In case being hit over the head with it throughout the gospel wasn't enough for you, we'd like to repeat: John's Gospel tells us that no one can really know God unless they know Jesus.
So who is Jesus?
According to the Gospel of John, Jesus is God's only son, sent by his father to finally tell the people of the world what God is really about. So, yeah, he's impressive. And boy does he know it. Over the course of the entire gospel, Jesus tells us that he is
We'd say he's a bit full of himself, but then again, he is co-equal with the Creator of the Universe, so he's probably earned some bragging rights.
When you constantly use metaphors to describe yourself, you run into a little bit of a problem: nobody understands you. Everyone is always misinterpreting the things that Jesus says. Even believers have a tough time. When Jesus tells Nicodemus "Except a man be born again, he cannot see the kingdom of God" (KJV 3:3), Nicodemus thinks that means you have to literally go jump back up your mother. Seriously, Nic?
The poetic stuff doesn't help him much with his detractors. They obviously never had to take ninth-grade English because they freak out every time Jesus breaks out some figurative language. To be fair, these misunderstandings push the story forward and eventually lead to Jesus's death. Plus, listening to Jesus is kind of like reading The Divine Comedy—even his footnotes have footnotes.
We have to say, all this confusion helps the reader feel a little bit smarter. Yup, that's right. We're way brainier than the religious authorities who have completely written off Jesus because they just don't get him. We're also one step ahead of the disciples who keep forgetting that Jesus is a miracle worker.
The constant questions also give Jesus a platform to expand on his teachings. So, you're the bread of life? Oh, do go on…
In the other three gospels—Matthew, Mark, and Luke—Jesus is just a tiny bit leery about being nailed to a cross to die a slow, painful, and humiliating death. But not in John's Gospel. Nope, John's Jesus is totally fine with it:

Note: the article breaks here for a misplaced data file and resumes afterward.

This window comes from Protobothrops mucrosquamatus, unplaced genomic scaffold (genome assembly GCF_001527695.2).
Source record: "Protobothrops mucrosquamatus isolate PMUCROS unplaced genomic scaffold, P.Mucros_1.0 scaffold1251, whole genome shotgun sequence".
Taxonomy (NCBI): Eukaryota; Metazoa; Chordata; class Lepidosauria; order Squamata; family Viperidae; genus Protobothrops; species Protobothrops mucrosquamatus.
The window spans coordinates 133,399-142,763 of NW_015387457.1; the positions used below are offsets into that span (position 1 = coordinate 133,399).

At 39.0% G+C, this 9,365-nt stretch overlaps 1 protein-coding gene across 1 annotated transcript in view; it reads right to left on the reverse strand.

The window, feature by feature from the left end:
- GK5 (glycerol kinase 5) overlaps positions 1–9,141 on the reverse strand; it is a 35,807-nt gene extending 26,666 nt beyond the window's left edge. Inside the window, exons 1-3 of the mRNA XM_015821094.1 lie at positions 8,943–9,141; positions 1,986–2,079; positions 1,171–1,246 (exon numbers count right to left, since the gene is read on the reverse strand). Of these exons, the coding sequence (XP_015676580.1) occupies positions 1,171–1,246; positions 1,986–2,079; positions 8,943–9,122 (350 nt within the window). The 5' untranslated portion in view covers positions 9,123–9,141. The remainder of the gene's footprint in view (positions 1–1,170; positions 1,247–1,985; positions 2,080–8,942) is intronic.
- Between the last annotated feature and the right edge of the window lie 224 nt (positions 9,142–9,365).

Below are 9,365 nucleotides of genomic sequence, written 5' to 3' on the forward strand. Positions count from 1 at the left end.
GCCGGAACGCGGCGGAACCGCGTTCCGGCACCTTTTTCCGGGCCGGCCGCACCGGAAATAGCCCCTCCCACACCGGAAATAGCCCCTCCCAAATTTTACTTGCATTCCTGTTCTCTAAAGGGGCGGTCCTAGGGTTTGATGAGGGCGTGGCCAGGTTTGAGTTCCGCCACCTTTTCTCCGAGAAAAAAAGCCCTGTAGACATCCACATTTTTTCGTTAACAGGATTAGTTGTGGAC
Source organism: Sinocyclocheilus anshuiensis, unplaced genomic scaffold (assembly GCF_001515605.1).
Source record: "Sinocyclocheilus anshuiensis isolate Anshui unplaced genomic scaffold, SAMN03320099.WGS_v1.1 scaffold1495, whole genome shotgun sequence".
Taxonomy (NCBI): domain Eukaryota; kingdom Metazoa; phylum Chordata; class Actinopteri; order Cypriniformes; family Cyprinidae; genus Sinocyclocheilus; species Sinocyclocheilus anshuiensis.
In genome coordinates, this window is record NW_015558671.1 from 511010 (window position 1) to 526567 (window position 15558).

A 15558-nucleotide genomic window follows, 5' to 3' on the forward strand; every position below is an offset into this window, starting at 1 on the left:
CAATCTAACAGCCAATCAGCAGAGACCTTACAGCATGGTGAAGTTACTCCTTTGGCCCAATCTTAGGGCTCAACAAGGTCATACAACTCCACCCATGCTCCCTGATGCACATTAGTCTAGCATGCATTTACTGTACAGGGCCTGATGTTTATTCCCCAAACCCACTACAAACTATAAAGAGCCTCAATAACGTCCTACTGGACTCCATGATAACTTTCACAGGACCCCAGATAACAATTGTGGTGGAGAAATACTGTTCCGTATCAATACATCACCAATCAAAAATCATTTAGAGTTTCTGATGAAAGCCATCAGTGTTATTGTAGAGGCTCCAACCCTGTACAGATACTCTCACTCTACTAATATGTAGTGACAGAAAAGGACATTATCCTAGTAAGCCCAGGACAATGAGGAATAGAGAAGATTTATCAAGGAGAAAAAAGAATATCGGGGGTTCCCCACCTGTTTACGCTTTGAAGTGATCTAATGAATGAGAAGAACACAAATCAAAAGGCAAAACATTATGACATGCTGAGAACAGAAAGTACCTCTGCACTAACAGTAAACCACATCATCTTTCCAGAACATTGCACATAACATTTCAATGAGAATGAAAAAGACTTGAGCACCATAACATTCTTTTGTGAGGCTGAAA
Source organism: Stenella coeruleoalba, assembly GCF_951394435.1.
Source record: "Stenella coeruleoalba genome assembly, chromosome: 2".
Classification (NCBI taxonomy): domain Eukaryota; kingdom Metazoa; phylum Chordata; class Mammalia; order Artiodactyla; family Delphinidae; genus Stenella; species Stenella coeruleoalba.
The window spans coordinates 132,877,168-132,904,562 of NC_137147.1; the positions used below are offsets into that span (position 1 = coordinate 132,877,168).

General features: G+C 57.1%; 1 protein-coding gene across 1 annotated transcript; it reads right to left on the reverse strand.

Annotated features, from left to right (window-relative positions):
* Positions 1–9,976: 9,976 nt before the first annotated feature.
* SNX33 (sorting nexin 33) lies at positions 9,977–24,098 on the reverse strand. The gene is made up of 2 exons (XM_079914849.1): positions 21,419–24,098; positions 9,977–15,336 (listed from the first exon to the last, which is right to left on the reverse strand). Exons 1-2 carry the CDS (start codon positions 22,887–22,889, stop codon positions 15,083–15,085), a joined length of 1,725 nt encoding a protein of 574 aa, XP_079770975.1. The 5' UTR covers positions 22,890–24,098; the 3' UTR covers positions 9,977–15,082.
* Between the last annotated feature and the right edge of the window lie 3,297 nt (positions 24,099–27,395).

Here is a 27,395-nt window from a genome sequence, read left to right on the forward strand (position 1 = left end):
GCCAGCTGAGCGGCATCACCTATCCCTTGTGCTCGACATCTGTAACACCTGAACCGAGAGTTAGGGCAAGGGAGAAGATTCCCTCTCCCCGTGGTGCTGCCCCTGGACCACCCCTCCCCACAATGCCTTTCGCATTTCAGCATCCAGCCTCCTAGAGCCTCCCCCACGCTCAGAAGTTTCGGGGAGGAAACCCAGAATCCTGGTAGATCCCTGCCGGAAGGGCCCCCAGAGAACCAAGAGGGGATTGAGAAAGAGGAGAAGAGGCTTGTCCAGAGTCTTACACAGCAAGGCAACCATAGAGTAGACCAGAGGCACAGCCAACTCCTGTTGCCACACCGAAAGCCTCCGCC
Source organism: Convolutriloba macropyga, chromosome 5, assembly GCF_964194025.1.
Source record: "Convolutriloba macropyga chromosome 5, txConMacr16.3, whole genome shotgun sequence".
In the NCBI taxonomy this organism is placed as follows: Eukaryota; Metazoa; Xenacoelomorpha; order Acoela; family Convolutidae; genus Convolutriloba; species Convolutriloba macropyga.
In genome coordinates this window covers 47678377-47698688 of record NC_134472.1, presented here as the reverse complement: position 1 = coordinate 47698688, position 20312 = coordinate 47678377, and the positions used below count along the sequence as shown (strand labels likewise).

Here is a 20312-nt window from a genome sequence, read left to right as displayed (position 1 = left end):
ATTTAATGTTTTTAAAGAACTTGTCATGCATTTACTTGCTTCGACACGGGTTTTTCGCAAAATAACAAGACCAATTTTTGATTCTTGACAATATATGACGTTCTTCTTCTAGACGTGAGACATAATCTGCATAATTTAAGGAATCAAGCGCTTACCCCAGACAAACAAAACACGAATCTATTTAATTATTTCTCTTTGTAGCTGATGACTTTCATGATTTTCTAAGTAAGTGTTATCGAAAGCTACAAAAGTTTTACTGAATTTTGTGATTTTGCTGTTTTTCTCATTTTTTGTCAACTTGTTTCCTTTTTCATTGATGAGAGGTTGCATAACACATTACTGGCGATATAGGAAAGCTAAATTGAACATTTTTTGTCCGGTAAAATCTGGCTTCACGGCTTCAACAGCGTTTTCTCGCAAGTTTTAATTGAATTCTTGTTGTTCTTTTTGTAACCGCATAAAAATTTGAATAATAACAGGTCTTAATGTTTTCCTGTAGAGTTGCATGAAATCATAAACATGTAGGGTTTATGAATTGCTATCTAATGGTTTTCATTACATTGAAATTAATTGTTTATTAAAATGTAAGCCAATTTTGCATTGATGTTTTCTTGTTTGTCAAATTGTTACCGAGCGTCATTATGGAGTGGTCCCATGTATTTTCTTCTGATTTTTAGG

"Now my soul is troubled. And what should I say—'Father, save me from this hour'? No, it is for this reason that I have come to this hour." (12:27)
Not dying on a cross is for wimps. And people who don't listen to everything God tells them to do.
Bottom line: Jesus is utterly and completely faithful. He aligns himself with God by being 100% in tune with everything God wants him to do. God wants him to deliver his message to the entire world? Check. God wants him to confront some non-believers holding sharp rocks? Done. God wants him to be nailed to a cross? No problem.
Jesus is like the ultimate yes man. But in this case, it's a good thing—after all, his direct supervisor is the Ruler of Heaven and Earth.
Sure, Jesus is a literary figure, but he was also a real, live person who walked the earth (and maybe the water) thousands of years ago. John's Gospel tells us a little about what everyday life was like for Jesus.
Up until he started his ministry, he lived in Galilee in a Jewish home. When all the Gospel of John drama goes down, he's in his 30s. We've heard it's the best decade of life, although John Stamos might have proved us wrong. The 40s really worked for him.
Okay, back on track. Other things we knew about Jesus:
Not too far off from a normal human life, right? Oh, except he traveled from town to town with his followers, preaching about what God had told him and living off donations from sympathetic listeners. You don't see that too much these days.
Jesus is probably one of the most influential figures in all of human history. His life, death, and resurrection are hugely important to just about every artist in the western world. You don't have to go very far to find a Christ-figure in art or literature:
We could go on. Trust us.